The financial regulator has appealed against the Federal Court's decision to dismiss a landmark case against Westpac that alleged the bank approved mortgages without properly checking applicants' credit.
The Australian Securities and Investments Commission says last month's finding by the Federal Court that Westpac had not breached the Credit Act's responsible lending provisions created uncertainty over lenders' obligations and was inconsistent with the aims of the responsible lending regime.
"The Credit Act imposes a number of legal obligations on credit providers, including the need to make reasonable inquiries about a borrower's financial circumstances, verifying information obtained from borrowers and making an assessment of whether a loan is unsuitable for the borrower," ASIC commissioner Sean Hughes said in a statement.
In a case with implications for the way all lenders assess loan applications, ASIC alleged that Westpac breached its responsible lending obligations in the way it assessed home loans over a three-year period.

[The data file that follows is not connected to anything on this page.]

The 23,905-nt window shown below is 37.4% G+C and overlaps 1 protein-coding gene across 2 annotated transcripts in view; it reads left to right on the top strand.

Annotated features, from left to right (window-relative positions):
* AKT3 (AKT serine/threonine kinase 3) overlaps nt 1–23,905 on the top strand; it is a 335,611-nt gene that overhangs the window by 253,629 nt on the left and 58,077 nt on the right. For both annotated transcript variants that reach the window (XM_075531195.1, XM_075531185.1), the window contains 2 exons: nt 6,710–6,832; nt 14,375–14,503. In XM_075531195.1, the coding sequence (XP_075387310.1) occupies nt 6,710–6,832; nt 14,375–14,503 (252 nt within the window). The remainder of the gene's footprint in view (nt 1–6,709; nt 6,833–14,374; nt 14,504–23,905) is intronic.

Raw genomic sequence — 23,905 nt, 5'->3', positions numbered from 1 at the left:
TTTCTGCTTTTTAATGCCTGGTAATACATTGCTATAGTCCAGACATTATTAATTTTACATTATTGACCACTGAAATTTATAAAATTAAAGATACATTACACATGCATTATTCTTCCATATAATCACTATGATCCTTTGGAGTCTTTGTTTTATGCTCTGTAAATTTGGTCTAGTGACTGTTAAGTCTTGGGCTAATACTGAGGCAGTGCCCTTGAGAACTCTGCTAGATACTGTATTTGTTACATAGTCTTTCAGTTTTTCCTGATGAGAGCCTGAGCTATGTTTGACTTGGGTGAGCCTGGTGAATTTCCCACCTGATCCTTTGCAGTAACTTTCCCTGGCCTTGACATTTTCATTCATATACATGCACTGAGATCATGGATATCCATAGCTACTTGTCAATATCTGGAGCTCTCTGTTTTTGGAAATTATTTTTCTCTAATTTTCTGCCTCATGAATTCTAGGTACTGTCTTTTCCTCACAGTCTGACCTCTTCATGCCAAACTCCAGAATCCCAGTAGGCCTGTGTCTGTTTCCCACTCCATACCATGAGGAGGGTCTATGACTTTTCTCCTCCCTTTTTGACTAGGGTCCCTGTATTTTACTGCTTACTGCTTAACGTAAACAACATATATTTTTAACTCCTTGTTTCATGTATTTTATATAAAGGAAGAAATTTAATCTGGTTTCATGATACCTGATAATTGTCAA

But Justice Nye Perram dismissed the test case, saying living expenses declared by customers on applications do not on their own show capacity to meet repayments under a loan.
He said consumers may choose to forgo living expenses such as spending $500 a month on wine or flying first class to the US every year in order to meet repayments.
"I may eat Wagyu beef every day washed down with the finest shiraz but, if I really want my new home, I can make do on much more modest fare," Justice Perram said.